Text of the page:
As we approach Valentine’s Day during African American Month, there couldn’t a more appropriate story to reminisce, other then the “Love Story of the Morrey and the Montier families”.
A descendant of the families, Dr. William Pickens III, retold this love story in 2011 at the Historical Society of Pennsylvania and it begins with Humphrey Morrey, a Quaker, who became the first mayor of Philadelphia in the year of 1691. As mayor, Humphrey Morrey received a grant of over 200 acres from William Penn, on May 23, 1683 . During the 1730’s, a son of Humphrey Morrey named Richard, while already married, fell in love with one of his father’s African American slaves, named Cremona. Richard and Cremona were very open about their international relationship. The two eventually got married and had 5 children together, one being named Cremona, after her mother.
Richard Morrey later inheriting his father land, then gifted this land to his love Cremona. The land was named Guineatown which is the town we call Glenside today. Richard Morrey was known to be one of the first Americans to free his slaves, and also the first to give the slaves land of their own, according to Elaine Rothschild article “Original Settlers and their Descendants”on genealogy.rootsweb.com.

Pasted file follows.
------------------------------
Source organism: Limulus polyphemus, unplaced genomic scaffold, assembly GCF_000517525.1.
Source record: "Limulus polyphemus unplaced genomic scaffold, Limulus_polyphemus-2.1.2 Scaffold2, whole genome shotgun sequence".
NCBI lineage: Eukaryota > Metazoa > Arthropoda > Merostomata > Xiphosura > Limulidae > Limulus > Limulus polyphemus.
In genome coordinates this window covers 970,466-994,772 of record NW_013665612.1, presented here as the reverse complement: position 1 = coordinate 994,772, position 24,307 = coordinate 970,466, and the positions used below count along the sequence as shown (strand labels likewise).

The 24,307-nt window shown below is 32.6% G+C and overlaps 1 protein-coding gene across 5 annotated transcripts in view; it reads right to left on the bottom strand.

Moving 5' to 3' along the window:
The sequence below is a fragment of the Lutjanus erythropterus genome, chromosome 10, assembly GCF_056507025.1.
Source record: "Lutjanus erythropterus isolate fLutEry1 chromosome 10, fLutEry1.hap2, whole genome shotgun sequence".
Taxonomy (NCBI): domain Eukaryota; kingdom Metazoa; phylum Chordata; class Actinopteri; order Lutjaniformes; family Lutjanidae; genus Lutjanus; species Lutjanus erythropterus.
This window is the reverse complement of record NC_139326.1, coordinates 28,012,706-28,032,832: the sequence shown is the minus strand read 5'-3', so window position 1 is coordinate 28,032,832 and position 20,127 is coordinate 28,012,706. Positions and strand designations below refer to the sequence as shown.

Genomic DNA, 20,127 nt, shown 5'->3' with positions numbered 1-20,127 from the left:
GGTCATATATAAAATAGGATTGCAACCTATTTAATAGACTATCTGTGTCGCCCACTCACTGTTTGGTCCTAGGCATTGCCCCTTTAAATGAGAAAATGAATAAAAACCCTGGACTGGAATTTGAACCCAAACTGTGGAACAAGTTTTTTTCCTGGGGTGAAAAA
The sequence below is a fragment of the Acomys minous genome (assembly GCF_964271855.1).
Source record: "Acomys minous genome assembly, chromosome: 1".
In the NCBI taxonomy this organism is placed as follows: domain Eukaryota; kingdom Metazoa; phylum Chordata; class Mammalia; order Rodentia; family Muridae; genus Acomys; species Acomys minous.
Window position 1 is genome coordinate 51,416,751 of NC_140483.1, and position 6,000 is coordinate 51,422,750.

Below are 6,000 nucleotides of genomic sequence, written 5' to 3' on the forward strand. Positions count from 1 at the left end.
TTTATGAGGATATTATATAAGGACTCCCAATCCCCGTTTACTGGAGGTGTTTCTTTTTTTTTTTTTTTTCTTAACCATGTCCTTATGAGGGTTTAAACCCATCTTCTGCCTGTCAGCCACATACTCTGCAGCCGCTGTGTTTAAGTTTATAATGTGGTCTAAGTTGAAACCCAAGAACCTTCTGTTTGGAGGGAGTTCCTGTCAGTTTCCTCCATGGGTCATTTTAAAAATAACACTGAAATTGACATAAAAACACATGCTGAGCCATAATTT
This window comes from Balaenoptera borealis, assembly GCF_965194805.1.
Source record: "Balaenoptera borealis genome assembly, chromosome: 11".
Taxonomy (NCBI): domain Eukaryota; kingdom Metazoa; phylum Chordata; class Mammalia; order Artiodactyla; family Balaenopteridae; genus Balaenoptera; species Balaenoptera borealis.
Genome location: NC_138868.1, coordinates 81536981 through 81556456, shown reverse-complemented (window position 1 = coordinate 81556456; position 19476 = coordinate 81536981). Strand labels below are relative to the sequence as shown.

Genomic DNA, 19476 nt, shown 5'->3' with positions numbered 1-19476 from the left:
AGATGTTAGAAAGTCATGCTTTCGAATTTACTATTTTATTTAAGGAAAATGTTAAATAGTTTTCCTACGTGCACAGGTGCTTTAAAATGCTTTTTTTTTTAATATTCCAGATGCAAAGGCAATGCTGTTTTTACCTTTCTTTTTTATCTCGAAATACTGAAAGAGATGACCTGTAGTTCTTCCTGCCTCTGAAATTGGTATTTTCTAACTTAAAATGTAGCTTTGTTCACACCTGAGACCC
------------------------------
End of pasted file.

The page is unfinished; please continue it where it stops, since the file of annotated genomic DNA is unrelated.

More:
In 1766, Richard and Cremona’s daughter referred to as baby Cremona, married a farmer who was a freed black man, named John Montier, hence the name Montier Road in Glenside. The Montier Estate was in the now Edge Hill section of Glenside.
Two of the earliest surviving portraits of an African American couple from 1841, were loaned to the Philadelphia Art Museum in a 2009 Exhibit by Williams Dickens III. This couple pictured above is Hiram Charles and Elizabeth Montier. Hiram is the great grandson of Richard Morrey.
You may find more information about the Morreys and the Montiers on the Historical Society of Pennsylvania site here.
Pictures from Afrigeneas.com